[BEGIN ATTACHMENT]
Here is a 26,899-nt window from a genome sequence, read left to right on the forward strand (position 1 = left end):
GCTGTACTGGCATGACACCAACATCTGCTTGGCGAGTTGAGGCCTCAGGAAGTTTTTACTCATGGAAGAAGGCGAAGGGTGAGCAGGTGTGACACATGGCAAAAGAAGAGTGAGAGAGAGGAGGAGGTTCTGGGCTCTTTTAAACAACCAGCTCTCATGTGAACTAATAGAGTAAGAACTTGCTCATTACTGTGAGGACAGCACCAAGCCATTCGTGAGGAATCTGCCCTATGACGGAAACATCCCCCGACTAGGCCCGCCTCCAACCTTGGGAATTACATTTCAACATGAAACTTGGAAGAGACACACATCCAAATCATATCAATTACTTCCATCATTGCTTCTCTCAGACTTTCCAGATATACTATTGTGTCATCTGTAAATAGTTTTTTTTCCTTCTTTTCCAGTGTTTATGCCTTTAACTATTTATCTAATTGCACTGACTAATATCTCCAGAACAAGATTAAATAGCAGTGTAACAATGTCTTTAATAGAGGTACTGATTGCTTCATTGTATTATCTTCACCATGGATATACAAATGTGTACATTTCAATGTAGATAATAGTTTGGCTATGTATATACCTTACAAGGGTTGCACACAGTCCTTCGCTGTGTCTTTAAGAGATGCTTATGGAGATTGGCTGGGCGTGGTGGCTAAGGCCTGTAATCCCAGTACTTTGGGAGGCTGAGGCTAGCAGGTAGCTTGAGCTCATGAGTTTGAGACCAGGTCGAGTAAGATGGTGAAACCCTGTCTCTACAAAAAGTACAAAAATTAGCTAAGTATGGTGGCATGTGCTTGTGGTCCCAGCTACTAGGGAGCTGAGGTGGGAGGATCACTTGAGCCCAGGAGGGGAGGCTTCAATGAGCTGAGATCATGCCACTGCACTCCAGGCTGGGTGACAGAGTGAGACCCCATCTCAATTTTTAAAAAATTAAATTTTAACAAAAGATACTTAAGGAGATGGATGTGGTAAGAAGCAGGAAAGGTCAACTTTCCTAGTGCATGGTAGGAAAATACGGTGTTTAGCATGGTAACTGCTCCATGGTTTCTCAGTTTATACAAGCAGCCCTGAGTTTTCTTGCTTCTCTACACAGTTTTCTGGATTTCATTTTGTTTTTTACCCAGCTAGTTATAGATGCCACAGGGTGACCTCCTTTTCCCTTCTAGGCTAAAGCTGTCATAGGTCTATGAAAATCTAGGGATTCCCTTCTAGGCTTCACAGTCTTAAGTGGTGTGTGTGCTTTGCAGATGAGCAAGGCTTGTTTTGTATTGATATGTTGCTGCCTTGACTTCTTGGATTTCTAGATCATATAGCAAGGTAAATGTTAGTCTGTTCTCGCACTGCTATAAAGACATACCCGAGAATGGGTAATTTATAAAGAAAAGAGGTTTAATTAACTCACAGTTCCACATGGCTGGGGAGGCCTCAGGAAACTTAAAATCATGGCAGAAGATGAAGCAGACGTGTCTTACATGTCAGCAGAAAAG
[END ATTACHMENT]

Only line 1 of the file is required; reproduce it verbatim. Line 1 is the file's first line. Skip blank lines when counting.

Here is a 26,899-nt window from a genome sequence, read left to right on the forward strand (position 1 = left end):